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Please be aware that this old REACH registration data factsheet is no longer maintained; it remains frozen as of 19th May 2023.

The new ECHA CHEM database has been released by ECHA, and it now contains all REACH registration data. There are more details on the transition of ECHA's published data to ECHA CHEM here.

Diss Factsheets

Administrative data

neurotoxicity: sub-chronic oral
Type of information:
other: SIDS
Adequacy of study:
other information
2 (reliable with restrictions)
Rationale for reliability incl. deficiencies:
data from handbook or collection of data

Data source

Referenceopen allclose all

Reference Type:
Effects of dietary supplementation of monosodium glutamate on infant monkeys, weanling rats, and suckling mice
Wen C-P, Hayes KC and Gershoff SN
Bibliographic source:
The American Journal of Clinical Nutrition 26: 803-813.
Reference Type:
SIDS for L-Glutamic acid
Report date:

Materials and methods

Test guideline
no guideline followed

Test material

Specific details on test material used for the study:
Test material equivalent to submission substance identity:

Test animals

other: Charles River CD

Administration / exposure

Route of administration:
oral: feed
Duration of treatment / exposure:
5 weeks
Frequency of treatment:
Doses / concentrations
Dose / conc.:
174 000 mg/kg diet
nominal in diet
No. of animals per sex per dose:
Control animals:
Details on study design:
[group 1] 100 g basal diet plus 20 g glucose;
[group 2] 100 g basal diet plus 20 g MSG;
[group 3] 100 g basal diet plus 40 g MSG;
[group 4] 100 g basal diet plus 17.4 g L-glutamic acid, the amount of glutamic acid in 20 g MSG;
[group 5] 100 g basal diet plus 1.5 g Na2S04, 1.5 g Na2CO3, 2 g NaHCO3, 2 g NaCl, 3 g glycine, 2.5 g L-alanine, 2.5 g L-glutamic acid, 1.3 g ammonium citrate, and 2.3 g L-serine (These supplements provided approximately the same quantity of sodium and nonessential amino acid nitrogen found in 20 g MSG).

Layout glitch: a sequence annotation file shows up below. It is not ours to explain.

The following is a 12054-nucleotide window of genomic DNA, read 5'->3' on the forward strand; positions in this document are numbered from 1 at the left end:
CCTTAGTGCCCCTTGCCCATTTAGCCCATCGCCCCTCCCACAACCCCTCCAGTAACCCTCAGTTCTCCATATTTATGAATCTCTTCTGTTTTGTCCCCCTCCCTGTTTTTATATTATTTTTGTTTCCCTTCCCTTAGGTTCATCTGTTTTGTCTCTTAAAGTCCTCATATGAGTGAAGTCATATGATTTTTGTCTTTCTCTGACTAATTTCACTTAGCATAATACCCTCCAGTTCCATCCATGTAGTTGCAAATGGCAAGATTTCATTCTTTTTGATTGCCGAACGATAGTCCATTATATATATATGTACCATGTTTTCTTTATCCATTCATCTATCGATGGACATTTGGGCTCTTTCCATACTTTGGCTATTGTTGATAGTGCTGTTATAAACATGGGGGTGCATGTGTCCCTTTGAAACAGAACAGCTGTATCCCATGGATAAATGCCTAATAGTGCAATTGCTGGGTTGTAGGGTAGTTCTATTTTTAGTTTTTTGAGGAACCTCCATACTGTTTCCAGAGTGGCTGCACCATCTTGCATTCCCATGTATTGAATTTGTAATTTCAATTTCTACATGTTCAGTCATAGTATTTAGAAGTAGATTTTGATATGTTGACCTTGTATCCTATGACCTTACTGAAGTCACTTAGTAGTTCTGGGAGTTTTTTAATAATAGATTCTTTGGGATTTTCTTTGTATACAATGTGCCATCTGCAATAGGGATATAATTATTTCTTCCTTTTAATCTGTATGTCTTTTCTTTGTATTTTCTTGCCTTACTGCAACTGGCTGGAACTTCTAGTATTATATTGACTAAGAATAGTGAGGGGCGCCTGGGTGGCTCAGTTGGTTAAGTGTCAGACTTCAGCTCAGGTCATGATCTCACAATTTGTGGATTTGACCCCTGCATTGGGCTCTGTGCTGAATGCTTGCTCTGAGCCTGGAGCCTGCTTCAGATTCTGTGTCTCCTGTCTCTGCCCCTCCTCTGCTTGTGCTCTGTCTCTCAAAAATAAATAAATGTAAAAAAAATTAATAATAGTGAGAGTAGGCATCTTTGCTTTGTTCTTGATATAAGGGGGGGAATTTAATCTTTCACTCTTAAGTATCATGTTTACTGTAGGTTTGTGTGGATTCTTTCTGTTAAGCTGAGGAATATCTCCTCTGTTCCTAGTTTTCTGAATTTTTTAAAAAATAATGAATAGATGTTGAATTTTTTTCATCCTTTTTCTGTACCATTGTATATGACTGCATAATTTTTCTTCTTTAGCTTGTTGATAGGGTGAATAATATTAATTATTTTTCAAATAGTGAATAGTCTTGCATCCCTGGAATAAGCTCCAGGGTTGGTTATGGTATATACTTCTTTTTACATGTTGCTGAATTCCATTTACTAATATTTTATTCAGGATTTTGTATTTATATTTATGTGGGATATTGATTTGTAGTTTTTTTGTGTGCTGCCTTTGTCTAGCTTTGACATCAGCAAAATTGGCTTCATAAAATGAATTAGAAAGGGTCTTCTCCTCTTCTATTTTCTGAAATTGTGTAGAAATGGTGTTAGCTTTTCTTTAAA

Observations and clinical examinations performed and frequency:
Weekly body weights, daily water consumption during the last 2 weeks, and the pH of the pooled urine samples from each group were recorded.After a 5-week period, the rats were fasted overnight and then fed ad libitum for 90 minutes prior to decapitation. Postprandial blood samples were collected from the neck for plasma glutamate determination.Organs of interest were weighed and brains and testes were fixed in 10% buffered formalin for histologic examination of hematoxylin- and eosin-stained sections. Serial frozen sections of formalin-fixed brain were also stained with the Fink and Heimer silver stain for degenerating axons.

Results and discussion

Results of examinations

no mortality observed
Body weight and weight changes:
no effects observed
Description (incidence and severity):
Average terminal body and brain weights were less than those of the control groups.
Description (incidence and severity):
Food intake was decreased in the four treatment groups.
Description (incidence and severity):
Rats fed free glutamic acid in group 4 had lower plasma glutamate than rats fed diets containing the same amount of glutamic acid as MSG.
Neuropathological findings:
no effects observed
Description (incidence and severity):
No specific endocrine or neurological defects were seen.
Description (incidence and severity):
The weights of adrenal glands and testes, expressed per 100 g body wt, were increased by supplements of either MSG or L-glutamic acid.The group fed L-glutamic acid consumed more water than the control group fed a similar amount of glucose.

Effect levels

Key result
Dose descriptor:
Effect level:
174 000 mg/kg diet

Applicant's summary and conclusion

L-glutamic acid did not show specific endocrine or neurological defects.